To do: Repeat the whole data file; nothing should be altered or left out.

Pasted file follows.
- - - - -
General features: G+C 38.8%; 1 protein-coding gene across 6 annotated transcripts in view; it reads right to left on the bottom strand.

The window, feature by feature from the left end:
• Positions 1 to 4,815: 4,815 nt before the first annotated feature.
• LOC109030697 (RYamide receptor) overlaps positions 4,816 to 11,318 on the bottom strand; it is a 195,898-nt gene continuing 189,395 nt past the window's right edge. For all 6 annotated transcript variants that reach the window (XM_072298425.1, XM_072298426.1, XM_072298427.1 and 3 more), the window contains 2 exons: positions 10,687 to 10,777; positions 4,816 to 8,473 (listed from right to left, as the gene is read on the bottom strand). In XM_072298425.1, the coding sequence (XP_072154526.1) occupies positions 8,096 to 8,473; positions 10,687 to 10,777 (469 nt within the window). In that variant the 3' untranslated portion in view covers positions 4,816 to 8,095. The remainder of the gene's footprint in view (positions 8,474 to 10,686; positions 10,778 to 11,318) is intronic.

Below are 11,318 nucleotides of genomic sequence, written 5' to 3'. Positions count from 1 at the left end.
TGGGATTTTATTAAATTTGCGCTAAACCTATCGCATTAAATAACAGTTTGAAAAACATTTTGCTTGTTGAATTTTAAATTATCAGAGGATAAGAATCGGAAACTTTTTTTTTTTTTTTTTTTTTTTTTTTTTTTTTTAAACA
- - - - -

General features: G+C 38.8%; 1 protein-coding gene across 6 annotated transcripts in view; it reads right to left on the bottom strand.

The window, feature by feature from the left end:
• Positions 1 to 4,815: 4,815 nt before the first annotated feature.
• LOC109030697 (RYamide receptor) overlaps positions 4,816 to 11,318 on the bottom strand; it is a 195,898-nt gene continuing 189,395 nt past the window's right edge. For all 6 annotated transcript variants that reach the window (XM_072298425.1, XM_072298426.1, XM_072298427.1 and 3 more), the window contains 2 exons: positions 10,687 to 10,777; positions 4,816 to 8,473 (listed from right to left, as the gene is read on the bottom strand). In XM_072298425.1, the coding sequence (XP_072154526.1) occupies positions 8,096 to 8,473; positions 10,687 to 10,777 (469 nt within the window). In that variant the 3' untranslated portion in view covers positions 4,816 to 8,095. The remainder of the gene's footprint in view (positions 8,474 to 10,686; positions 10,778 to 11,318) is intronic.

Below are 11,318 nucleotides of genomic sequence, written 5' to 3'. Positions count from 1 at the left end.
TGGGATTTTATTAAATTTGCGCTAAACCTATCGCATTAAATAACAGTTTGAAAAACATTTTGCTTGTTGAATTTTAAATTATCAGAGGATAAGAATCGGAAACTTTTTTTTTTTTTTTTTTTTTTTTTTTTTTTTTTAAACA